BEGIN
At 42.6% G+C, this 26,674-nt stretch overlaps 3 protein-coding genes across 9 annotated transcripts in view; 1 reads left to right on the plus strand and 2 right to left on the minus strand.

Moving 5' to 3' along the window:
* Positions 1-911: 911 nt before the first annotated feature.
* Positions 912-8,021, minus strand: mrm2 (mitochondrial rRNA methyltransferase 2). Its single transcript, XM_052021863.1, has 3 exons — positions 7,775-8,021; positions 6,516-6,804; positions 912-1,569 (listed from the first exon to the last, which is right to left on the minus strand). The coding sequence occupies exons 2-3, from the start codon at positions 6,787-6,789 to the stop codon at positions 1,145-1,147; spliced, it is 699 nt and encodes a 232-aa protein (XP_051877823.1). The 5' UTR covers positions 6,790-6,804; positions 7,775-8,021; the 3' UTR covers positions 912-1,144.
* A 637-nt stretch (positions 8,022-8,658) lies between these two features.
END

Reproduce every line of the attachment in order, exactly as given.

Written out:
At 42.6% G+C, this 26,674-nt stretch overlaps 3 protein-coding genes across 9 annotated transcripts in view; 1 reads left to right on the plus strand and 2 right to left on the minus strand.

Moving 5' to 3' along the window:
* Positions 1-911: 911 nt before the first annotated feature.
* Positions 912-8,021, minus strand: mrm2 (mitochondrial rRNA methyltransferase 2). Its single transcript, XM_052021863.1, has 3 exons — positions 7,775-8,021; positions 6,516-6,804; positions 912-1,569 (listed from the first exon to the last, which is right to left on the minus strand). The coding sequence occupies exons 2-3, from the start codon at positions 6,787-6,789 to the stop codon at positions 1,145-1,147; spliced, it is 699 nt and encodes a 232-aa protein (XP_051877823.1). The 5' UTR covers positions 6,790-6,804; positions 7,775-8,021; the 3' UTR covers positions 912-1,144.
* A 637-nt stretch (positions 8,022-8,658) lies between these two features.